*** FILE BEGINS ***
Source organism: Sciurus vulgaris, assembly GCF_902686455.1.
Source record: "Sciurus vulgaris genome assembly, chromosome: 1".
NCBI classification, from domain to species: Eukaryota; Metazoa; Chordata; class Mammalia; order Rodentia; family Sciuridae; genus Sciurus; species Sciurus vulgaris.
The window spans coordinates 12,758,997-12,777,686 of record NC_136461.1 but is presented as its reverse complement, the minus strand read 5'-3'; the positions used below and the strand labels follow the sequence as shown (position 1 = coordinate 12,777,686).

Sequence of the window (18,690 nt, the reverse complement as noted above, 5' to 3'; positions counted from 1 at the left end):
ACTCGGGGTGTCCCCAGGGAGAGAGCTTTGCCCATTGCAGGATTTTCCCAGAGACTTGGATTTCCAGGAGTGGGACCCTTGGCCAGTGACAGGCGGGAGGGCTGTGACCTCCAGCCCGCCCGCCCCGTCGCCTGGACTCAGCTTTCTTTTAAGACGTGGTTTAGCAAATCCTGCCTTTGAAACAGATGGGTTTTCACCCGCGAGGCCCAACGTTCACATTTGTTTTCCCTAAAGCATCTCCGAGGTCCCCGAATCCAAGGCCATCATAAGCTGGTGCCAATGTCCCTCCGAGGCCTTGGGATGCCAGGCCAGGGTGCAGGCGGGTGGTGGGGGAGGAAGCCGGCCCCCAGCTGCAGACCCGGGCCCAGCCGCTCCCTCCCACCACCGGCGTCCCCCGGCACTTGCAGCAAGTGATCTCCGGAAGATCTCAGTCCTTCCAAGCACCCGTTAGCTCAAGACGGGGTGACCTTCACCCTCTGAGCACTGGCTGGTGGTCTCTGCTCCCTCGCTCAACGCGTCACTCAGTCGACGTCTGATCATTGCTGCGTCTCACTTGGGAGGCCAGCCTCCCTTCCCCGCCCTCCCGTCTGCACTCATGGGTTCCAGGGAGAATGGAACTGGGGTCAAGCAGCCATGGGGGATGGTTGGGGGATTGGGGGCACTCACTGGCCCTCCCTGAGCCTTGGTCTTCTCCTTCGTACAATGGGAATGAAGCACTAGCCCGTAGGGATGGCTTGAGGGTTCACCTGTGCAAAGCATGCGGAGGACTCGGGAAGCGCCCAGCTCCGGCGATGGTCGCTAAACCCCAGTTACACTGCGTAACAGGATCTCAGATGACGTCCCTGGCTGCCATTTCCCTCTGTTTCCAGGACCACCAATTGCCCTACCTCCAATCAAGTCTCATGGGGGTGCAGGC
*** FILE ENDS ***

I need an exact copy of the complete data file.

Source organism: Sciurus vulgaris, assembly GCF_902686455.1.
Source record: "Sciurus vulgaris genome assembly, chromosome: 1".
NCBI classification, from domain to species: Eukaryota; Metazoa; Chordata; class Mammalia; order Rodentia; family Sciuridae; genus Sciurus; species Sciurus vulgaris.
The window spans coordinates 12,758,997-12,777,686 of record NC_136461.1 but is presented as its reverse complement, the minus strand read 5'-3'; the positions used below and the strand labels follow the sequence as shown (position 1 = coordinate 12,777,686).

Sequence of the window (18,690 nt, the reverse complement as noted above, 5' to 3'; positions counted from 1 at the left end):
ACTCGGGGTGTCCCCAGGGAGAGAGCTTTGCCCATTGCAGGATTTTCCCAGAGACTTGGATTTCCAGGAGTGGGACCCTTGGCCAGTGACAGGCGGGAGGGCTGTGACCTCCAGCCCGCCCGCCCCGTCGCCTGGACTCAGCTTTCTTTTAAGACGTGGTTTAGCAAATCCTGCCTTTGAAACAGATGGGTTTTCACCCGCGAGGCCCAACGTTCACATTTGTTTTCCCTAAAGCATCTCCGAGGTCCCCGAATCCAAGGCCATCATAAGCTGGTGCCAATGTCCCTCCGAGGCCTTGGGATGCCAGGCCAGGGTGCAGGCGGGTGGTGGGGGAGGAAGCCGGCCCCCAGCTGCAGACCCGGGCCCAGCCGCTCCCTCCCACCACCGGCGTCCCCCGGCACTTGCAGCAAGTGATCTCCGGAAGATCTCAGTCCTTCCAAGCACCCGTTAGCTCAAGACGGGGTGACCTTCACCCTCTGAGCACTGGCTGGTGGTCTCTGCTCCCTCGCTCAACGCGTCACTCAGTCGACGTCTGATCATTGCTGCGTCTCACTTGGGAGGCCAGCCTCCCTTCCCCGCCCTCCCGTCTGCACTCATGGGTTCCAGGGAGAATGGAACTGGGGTCAAGCAGCCATGGGGGATGGTTGGGGGATTGGGGGCACTCACTGGCCCTCCCTGAGCCTTGGTCTTCTCCTTCGTACAATGGGAATGAAGCACTAGCCCGTAGGGATGGCTTGAGGGTTCACCTGTGCAAAGCATGCGGAGGACTCGGGAAGCGCCCAGCTCCGGCGATGGTCGCTAAACCCCAGTTACACTGCGTAACAGGATCTCAGATGACGTCCCTGGCTGCCATTTCCCTCTGTTTCCAGGACCACCAATTGCCCTACCTCCAATCAAGTCTCATGGGGGTGCAGGC